Literary Criticism as Applied Apophenia

Growing up I had far more books than friends, and have been writing regularly since I was about seventeen. In high school I was a voracious reader of “the classics”; with the lamp on late into the night I’d turn the pages of Hemingway and Dickens, not caring to wait for the English class in which they’d be taught. Owing […]

Using a Mantra Stack

For a couple of months now I have been experimenting with different protocols for designing mantras and visualization exercises, combining them into ‘stacks’ like one might do with nootropics, and nestling them into ritual structures which make them more likely to become habits. As I have now had the opportunity to explore this territory under a […]

Ancient Peoples Could Probably See Blue, But Cognitive Archaeology is Still Awesome

According to Richard Carrier, the proud holder of a PhD in ancient history, the speculations that ancient peoples couldn’t see blue is nonsense. He points out that descriptions of blue-eyed barbarians can be found in the memoirs of Julius Caesar, that not only did ancient Greek have words distinguishing blue from green but roots for […]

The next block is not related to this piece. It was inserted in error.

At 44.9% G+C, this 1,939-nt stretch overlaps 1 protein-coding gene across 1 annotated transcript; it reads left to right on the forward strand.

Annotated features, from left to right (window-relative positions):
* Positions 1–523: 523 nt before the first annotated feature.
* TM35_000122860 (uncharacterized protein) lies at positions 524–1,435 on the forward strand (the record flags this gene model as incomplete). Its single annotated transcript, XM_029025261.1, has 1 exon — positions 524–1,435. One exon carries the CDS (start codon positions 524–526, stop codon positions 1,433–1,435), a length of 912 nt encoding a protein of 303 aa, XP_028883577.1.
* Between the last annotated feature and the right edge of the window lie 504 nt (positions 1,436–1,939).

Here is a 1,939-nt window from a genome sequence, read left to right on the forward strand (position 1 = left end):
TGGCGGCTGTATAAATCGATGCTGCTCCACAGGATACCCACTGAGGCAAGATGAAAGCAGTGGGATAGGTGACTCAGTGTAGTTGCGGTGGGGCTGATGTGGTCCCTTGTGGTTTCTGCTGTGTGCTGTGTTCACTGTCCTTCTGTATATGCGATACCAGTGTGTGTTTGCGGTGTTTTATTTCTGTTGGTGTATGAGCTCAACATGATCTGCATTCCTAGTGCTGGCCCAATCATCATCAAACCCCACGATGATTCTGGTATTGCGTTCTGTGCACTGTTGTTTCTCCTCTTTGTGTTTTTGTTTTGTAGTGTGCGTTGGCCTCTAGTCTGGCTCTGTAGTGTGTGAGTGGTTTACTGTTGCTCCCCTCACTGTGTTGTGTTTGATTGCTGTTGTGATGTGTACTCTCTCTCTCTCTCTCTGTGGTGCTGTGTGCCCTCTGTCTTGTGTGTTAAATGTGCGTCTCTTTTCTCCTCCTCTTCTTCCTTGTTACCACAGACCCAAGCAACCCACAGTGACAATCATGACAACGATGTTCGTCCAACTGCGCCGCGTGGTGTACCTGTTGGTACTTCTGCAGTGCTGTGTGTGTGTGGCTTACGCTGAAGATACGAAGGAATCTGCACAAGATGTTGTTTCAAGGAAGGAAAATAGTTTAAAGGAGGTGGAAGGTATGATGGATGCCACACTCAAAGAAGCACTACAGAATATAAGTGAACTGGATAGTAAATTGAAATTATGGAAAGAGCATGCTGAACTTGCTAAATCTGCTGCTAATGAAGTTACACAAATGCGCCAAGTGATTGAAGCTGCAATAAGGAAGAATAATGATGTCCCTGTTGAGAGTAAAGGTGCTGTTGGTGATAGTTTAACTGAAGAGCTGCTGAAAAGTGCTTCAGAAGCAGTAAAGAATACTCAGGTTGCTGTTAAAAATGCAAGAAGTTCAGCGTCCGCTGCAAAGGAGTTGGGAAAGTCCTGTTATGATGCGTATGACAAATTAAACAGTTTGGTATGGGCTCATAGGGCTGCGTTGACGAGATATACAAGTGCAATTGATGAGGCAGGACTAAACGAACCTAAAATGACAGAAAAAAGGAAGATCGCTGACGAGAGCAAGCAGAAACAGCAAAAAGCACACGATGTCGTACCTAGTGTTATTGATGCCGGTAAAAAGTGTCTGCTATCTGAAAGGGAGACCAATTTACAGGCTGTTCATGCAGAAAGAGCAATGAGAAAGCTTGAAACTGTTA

These Failures Form a Ladder

It doesn’t matter who you are, if you’re trying to do anything even remotely noteworthy your relationship to failure is going to have at least the following two characteristics: It’s guaranteed to happen. It’s rarely pleasant. Building a constructive stance towards failure is therefore a crucial step in increasing the likelihood that any given project will succeed in the […]

My Epistemic Status as of the end of 2015

The following is a list of things I learned or became more convinced of in 2015: * The Christian god is real, and so are all the others, just not outside anyone’s head. Almost everyone I’ve ever come across, theist or atheist, misinterprets the implications of this. Religions furnish both a ritual apparatus and introspective scaffolding, […]